Looking for a great business idea? These five steps will take you from blank slate to booming
The accepted mythology of entrepreneurship goes something like this: An average guy or gal has a flash of inspiration, funds a startup with credit cards, and eventually achieves runaway financial success. Sound familiar?
We're not going to deny the importance of the "Eureka!" moment. But it's not the only—or even the most successful—way to start a new business. According to Paul Reynolds, a visiting professor at George Mason University, about one-third of entrepreneurs have the desire to strike out on their own before they have a particular business in mind. Reynolds comes to that estimate from his experience as one of the principal investigators of the Panel Study of Entrepreneurial Dynamics, which has observed about 1,700 entrepreneurs over the past decade.
The process of coming up with a great idea for a new business need not be shrouded in mystery. Serial entrepreneurs, in particular, tend to follow a well-thought-out, disciplined process. "You increase your chances of success when you use a well-defined methodology rather than pulling an idea out of the air and running with it," says Danny Warshay, a Brown University adjunct professor and managing director at Providence-based DEW Ventures, a firm that invests in and coaches startups. A 2008 paper by James Fiet, a professor of entrepreneurship at the University of Louisville, found that training MBA students to use a systematic approach dramatically improved the wealth-creating potential of the business ideas they generated.
On the pages that follow, we outline the methodology followed by successful entrepreneurs to find, vet, and develop their ideas. We'll show you how to outline your goals for the business, brainstorm possible concepts, screen opportunities, and test your ideas' viability. Sure, you could wait for a bolt from the blue—but isn't it better to create your own?
Step 1: Set The Stage
THEORY: Your first task is to set some parameters for the new business. "You have to be clear about what sandbox you are playing in," says Brown University's Warshay. That means you need to know who will be on your team, what your goals are, and how much money you'll have to reach them.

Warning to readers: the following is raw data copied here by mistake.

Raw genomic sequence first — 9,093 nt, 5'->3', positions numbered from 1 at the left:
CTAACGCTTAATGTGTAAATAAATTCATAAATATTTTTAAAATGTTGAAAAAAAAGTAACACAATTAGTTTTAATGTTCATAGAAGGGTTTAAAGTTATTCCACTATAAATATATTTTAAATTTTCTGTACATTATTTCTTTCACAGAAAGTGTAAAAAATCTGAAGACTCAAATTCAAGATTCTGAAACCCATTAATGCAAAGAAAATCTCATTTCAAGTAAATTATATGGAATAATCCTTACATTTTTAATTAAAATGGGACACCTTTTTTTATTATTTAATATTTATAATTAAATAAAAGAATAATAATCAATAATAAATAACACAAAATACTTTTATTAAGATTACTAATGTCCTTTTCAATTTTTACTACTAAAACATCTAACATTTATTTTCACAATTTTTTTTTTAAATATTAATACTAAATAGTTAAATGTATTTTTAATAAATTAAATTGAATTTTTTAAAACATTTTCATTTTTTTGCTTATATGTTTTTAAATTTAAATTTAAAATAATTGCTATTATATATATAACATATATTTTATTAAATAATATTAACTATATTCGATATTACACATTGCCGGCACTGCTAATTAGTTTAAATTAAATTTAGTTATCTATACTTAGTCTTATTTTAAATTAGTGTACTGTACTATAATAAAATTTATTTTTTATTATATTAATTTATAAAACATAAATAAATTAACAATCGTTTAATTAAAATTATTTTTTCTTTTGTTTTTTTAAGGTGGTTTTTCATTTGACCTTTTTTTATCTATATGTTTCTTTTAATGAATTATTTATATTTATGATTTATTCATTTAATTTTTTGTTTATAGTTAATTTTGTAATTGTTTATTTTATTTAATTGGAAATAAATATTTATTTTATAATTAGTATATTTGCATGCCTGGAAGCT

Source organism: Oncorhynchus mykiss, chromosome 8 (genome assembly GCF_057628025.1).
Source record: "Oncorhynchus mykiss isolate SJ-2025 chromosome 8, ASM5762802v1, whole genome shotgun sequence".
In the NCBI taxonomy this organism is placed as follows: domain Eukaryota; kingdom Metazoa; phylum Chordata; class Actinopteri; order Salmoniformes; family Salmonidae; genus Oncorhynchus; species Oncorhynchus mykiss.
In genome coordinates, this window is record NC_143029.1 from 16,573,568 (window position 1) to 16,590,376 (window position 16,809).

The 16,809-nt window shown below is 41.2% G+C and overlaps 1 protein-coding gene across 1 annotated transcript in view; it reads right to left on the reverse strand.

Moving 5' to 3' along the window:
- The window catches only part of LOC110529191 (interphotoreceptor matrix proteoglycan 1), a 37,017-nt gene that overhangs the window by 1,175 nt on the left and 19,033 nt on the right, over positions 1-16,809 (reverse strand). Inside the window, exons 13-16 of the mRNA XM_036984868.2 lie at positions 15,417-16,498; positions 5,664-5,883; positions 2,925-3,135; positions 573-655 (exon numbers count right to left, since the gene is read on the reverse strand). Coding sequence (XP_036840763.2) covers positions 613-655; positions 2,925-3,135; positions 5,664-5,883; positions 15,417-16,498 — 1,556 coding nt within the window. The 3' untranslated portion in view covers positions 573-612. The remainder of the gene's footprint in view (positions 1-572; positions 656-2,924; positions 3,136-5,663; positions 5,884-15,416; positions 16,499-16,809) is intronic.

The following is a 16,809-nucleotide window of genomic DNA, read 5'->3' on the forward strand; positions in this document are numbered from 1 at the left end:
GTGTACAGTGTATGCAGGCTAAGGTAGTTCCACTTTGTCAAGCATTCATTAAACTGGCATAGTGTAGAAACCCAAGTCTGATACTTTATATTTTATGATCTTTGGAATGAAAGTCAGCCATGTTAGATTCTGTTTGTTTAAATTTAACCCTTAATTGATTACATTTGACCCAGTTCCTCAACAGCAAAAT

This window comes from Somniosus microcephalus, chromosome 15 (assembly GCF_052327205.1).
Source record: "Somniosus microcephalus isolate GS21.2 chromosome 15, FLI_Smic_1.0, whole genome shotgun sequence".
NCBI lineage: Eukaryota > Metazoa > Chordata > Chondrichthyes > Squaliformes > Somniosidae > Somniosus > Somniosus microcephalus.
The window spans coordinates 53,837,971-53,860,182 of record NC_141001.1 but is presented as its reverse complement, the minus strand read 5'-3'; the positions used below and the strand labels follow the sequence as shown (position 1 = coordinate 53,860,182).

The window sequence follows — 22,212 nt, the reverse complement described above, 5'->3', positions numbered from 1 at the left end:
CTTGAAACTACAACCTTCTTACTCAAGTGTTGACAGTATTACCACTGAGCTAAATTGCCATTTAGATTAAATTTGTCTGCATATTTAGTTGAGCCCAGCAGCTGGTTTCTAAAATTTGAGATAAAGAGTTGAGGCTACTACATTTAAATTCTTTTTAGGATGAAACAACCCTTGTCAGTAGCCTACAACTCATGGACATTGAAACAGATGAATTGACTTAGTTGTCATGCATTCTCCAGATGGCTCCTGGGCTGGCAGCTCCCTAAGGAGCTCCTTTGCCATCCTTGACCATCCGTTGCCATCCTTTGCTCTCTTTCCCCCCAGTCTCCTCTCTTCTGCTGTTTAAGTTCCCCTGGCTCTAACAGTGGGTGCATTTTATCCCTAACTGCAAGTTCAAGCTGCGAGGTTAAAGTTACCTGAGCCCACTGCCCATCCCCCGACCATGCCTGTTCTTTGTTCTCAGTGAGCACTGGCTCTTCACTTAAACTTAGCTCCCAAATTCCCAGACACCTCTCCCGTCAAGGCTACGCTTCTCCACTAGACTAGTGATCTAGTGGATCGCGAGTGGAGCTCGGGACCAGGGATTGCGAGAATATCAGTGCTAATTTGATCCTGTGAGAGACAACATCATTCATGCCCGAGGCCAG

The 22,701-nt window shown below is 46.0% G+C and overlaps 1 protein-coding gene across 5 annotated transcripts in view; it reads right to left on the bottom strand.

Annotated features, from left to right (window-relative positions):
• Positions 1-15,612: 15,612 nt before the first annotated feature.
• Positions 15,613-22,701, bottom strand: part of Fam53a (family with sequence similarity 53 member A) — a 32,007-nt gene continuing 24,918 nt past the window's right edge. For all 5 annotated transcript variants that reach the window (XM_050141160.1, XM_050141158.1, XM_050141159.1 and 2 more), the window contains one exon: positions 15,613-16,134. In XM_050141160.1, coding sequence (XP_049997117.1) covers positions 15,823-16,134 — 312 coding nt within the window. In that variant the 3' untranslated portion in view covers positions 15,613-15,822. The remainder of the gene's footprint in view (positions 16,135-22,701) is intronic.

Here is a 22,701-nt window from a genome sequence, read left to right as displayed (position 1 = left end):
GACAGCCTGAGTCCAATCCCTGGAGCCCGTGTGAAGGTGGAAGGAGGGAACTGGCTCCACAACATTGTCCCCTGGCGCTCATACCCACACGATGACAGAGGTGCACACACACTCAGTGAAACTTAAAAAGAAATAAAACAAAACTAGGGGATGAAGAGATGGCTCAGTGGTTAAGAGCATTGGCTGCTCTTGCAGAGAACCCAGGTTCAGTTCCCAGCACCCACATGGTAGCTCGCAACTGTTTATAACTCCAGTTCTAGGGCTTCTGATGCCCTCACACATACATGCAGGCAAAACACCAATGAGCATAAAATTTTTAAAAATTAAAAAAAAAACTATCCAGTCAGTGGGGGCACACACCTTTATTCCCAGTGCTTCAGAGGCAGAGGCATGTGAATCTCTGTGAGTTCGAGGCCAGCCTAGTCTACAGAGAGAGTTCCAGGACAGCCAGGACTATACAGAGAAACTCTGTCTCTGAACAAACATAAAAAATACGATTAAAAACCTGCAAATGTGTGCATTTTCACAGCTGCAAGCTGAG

Start by asking yourself—and your business partner, if you have one—a series of questions. First, will this be a lifestyle business? Or do you want to create a fast-growing enterprise that could eventually go public? Next, if someone on the team has particular skills you want to exploit—maybe you've got a design guru or a tech whiz—you'll want to make sure any business capitalizes on those talents. Then crunch the numbers: How much money can you spend developing the idea, and how long can you go before the business starts to generate income?
PRACTICE: In July of 2008, Joanna Robinson was working as a fundraising consultant in Washington when she decided to start her own business. "I loved the idea of building something from scratch," the 29-year-old Robinson says. "But I didn't have a widget or some product I wanted to produce."
So she got a notebook and started laying the groundwork. First, she wanted to start a business that made use of her marketing expertise and her in-depth knowledge of the young-urban-professional crowd. She also wanted to improve on an existing product rather than attempt to break fresh ground. "It's too hard to create a completely new space in the consumer's mind," Robinson says. She couldn't spend more than $15,000 to get the business launched or go more than a year without income.
After rejecting ideas for a yoga studio (too many of them in the area) and a gym (too capital-intensive), Robinson settled on Lunar Massage. Lunar offers quick massages—as short as 20 minutes, for $26—to clients who remain fully clothed. Robinson is the sole employee, and four massage therapists work for her as contractors.
Robinson likes this approach because it requires just 600 square feet, compared to at least twice that for a spa with changing booths and private rooms. And she's targeting consumers she understands. "I know this culture of twentysomethings who come to D.C. after college," Robinson says. "They work hard and don't make much money. But they often come from money, so they've been exposed [to massage services] before." Six months after opening, Robinson can see that she's made some smart choices: She says she has a lot of repeat customers, and Lunar broke even in its first month.
Step 2: Let the Ideas Fly
THEORY: Some call it idea generation, others brainstorming, still others ideation. Regardless of the name, it's the long-term process of coming up with lots of ideas—one of which will eventually become your business.